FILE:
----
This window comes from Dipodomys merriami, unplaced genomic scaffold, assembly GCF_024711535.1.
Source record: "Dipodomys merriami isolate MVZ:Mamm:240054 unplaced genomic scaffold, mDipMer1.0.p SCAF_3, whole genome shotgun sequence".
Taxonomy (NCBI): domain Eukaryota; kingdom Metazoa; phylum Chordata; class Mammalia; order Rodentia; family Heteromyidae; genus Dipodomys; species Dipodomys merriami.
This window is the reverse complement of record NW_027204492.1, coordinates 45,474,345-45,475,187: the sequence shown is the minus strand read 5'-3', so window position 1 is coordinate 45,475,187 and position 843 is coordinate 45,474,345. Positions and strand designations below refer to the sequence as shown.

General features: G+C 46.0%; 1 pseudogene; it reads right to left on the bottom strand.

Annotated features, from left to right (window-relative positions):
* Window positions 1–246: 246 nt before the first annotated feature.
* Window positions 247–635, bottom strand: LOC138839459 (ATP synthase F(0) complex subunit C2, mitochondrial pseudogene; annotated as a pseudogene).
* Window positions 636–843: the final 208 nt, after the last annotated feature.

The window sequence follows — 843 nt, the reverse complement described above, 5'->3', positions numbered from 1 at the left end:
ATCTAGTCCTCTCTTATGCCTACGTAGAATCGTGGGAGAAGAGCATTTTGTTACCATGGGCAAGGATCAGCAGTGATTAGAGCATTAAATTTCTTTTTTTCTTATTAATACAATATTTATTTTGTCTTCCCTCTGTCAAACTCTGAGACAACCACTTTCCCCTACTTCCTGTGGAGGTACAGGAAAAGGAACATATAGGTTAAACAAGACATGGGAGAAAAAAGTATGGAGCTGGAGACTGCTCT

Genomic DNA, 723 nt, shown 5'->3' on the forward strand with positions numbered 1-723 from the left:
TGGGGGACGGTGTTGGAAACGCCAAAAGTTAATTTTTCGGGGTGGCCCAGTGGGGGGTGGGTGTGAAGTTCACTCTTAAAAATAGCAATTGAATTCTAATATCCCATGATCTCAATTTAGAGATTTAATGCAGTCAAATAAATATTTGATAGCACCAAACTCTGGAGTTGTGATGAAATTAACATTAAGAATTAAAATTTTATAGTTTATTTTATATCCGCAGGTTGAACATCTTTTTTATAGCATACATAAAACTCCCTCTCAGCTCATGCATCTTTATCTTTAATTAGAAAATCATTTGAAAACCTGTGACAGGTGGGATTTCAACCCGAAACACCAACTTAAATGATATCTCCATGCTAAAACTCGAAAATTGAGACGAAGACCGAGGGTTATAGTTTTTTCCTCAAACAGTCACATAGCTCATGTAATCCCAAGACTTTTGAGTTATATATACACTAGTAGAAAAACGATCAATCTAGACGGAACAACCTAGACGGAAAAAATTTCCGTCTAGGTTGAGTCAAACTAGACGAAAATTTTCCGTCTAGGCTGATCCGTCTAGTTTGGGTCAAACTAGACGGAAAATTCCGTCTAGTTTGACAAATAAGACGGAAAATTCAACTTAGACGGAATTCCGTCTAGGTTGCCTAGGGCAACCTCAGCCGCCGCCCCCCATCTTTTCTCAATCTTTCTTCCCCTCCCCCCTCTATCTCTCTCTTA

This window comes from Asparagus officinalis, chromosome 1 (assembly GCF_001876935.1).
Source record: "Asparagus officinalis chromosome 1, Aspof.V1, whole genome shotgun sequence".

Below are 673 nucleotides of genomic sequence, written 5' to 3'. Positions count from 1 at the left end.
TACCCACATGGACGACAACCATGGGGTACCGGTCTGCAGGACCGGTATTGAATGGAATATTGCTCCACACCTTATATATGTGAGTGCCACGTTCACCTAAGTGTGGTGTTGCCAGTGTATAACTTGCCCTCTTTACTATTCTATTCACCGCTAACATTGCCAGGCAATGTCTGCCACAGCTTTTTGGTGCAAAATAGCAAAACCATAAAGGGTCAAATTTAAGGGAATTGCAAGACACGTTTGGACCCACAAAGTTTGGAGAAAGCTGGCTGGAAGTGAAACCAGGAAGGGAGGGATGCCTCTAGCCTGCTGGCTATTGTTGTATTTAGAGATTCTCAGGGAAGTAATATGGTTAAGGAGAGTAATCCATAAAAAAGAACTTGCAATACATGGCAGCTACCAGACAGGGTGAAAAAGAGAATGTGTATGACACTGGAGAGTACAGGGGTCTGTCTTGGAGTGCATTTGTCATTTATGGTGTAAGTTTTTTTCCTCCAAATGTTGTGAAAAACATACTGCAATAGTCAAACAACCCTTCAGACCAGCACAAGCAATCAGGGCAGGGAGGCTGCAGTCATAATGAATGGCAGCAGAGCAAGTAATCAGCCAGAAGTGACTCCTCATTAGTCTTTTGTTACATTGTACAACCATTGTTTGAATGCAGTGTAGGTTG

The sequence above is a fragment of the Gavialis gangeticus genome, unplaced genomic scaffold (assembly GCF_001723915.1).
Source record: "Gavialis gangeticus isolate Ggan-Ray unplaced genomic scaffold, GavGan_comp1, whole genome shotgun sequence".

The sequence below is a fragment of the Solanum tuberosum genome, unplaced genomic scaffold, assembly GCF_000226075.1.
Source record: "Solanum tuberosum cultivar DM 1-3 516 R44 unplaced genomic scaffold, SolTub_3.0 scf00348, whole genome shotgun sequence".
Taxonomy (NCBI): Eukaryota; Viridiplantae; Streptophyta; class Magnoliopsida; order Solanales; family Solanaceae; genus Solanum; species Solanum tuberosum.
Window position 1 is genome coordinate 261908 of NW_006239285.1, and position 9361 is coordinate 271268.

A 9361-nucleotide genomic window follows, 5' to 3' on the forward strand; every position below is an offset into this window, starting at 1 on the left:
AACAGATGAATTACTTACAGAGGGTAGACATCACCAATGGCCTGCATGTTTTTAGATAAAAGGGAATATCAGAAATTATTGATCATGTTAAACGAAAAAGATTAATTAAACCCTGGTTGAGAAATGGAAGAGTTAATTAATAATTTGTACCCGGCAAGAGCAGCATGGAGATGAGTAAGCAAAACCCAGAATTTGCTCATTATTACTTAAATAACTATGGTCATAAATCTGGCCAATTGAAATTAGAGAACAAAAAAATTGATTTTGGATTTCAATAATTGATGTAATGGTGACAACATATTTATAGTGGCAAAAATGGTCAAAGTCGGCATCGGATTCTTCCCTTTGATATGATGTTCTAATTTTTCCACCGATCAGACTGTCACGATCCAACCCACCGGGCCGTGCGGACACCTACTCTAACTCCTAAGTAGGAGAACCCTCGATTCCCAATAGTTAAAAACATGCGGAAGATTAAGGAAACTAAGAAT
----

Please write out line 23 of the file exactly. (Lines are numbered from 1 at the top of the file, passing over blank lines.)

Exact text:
Window position 1 is genome coordinate 261908 of NW_006239285.1, and position 9361 is coordinate 271268.